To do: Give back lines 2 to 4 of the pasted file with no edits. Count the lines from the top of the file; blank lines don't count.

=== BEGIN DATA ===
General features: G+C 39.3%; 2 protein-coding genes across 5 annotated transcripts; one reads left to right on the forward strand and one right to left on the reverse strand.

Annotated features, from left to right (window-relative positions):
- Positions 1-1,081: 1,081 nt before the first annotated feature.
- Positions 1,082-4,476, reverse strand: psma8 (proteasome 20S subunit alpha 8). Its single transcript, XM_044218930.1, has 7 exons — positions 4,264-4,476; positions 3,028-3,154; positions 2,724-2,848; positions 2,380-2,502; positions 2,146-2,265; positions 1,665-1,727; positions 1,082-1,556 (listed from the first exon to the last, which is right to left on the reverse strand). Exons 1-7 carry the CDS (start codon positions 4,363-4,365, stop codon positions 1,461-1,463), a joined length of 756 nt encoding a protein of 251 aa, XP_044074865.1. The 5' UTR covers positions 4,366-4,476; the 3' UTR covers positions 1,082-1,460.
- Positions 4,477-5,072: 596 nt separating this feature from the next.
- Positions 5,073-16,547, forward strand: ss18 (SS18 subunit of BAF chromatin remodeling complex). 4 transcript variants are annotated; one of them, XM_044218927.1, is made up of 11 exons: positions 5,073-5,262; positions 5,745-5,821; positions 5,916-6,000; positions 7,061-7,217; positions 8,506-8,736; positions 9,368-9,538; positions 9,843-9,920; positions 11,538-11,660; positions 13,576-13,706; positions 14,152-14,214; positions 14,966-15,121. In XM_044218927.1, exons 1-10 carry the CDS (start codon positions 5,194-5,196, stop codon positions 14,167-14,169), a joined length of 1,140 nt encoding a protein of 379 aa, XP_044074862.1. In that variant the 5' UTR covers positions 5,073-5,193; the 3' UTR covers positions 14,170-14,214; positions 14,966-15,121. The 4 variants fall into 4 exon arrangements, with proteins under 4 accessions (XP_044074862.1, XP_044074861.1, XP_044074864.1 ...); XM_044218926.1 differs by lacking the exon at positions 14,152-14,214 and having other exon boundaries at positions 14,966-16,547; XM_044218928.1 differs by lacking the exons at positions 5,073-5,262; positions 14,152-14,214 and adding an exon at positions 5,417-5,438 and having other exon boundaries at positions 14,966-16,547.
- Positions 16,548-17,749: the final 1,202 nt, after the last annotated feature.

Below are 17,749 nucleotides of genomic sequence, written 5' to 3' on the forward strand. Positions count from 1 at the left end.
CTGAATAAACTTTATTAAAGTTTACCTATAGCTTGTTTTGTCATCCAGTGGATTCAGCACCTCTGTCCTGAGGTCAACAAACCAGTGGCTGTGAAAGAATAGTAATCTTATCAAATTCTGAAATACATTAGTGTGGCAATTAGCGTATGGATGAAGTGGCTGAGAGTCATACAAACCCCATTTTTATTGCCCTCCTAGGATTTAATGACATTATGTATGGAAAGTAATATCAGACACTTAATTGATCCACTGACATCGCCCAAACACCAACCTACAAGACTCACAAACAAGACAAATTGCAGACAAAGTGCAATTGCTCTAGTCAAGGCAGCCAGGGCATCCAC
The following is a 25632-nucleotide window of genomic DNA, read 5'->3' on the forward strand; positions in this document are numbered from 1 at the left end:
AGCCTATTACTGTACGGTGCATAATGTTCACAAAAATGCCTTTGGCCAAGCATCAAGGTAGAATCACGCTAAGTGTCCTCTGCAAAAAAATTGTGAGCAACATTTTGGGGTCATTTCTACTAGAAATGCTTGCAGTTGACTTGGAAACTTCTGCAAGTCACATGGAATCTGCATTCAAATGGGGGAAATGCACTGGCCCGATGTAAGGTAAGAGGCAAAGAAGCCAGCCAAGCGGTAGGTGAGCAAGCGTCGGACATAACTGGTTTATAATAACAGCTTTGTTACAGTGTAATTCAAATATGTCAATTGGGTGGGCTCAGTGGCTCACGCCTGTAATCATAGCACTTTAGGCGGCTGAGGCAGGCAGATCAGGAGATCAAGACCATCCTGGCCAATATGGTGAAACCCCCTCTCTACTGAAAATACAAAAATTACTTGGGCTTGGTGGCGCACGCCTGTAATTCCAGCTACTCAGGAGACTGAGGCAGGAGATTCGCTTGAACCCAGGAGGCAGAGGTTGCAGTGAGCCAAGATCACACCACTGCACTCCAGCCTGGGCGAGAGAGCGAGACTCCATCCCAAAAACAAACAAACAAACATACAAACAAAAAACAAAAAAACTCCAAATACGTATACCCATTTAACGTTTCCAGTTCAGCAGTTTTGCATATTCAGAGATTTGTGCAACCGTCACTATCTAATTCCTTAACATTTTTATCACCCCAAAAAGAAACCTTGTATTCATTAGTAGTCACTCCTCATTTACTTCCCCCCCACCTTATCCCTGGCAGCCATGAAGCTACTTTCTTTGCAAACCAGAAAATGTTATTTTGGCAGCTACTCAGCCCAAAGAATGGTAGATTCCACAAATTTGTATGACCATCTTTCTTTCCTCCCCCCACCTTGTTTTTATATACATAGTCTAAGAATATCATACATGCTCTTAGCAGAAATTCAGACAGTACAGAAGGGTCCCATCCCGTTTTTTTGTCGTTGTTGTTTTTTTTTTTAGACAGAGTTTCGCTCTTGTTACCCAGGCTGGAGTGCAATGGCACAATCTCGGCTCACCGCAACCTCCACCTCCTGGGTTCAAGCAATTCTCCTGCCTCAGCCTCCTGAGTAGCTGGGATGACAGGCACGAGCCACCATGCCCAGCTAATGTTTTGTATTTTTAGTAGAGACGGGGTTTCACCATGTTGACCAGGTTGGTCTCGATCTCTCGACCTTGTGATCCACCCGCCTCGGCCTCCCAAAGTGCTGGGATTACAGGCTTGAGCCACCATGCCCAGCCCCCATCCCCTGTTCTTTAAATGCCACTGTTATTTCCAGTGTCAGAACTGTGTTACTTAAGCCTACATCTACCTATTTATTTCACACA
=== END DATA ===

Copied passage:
Annotated features, from left to right (window-relative positions):
- Positions 1-1,081: 1,081 nt before the first annotated feature.
- Positions 1,082-4,476, reverse strand: psma8 (proteasome 20S subunit alpha 8). Its single transcript, XM_044218930.1, has 7 exons — positions 4,264-4,476; positions 3,028-3,154; positions 2,724-2,848; positions 2,380-2,502; positions 2,146-2,265; positions 1,665-1,727; positions 1,082-1,556 (listed from the first exon to the last, which is right to left on the reverse strand). Exons 1-7 carry the CDS (start codon positions 4,363-4,365, stop codon positions 1,461-1,463), a joined length of 756 nt encoding a protein of 251 aa, XP_044074865.1. The 5' UTR covers positions 4,366-4,476; the 3' UTR covers positions 1,082-1,460.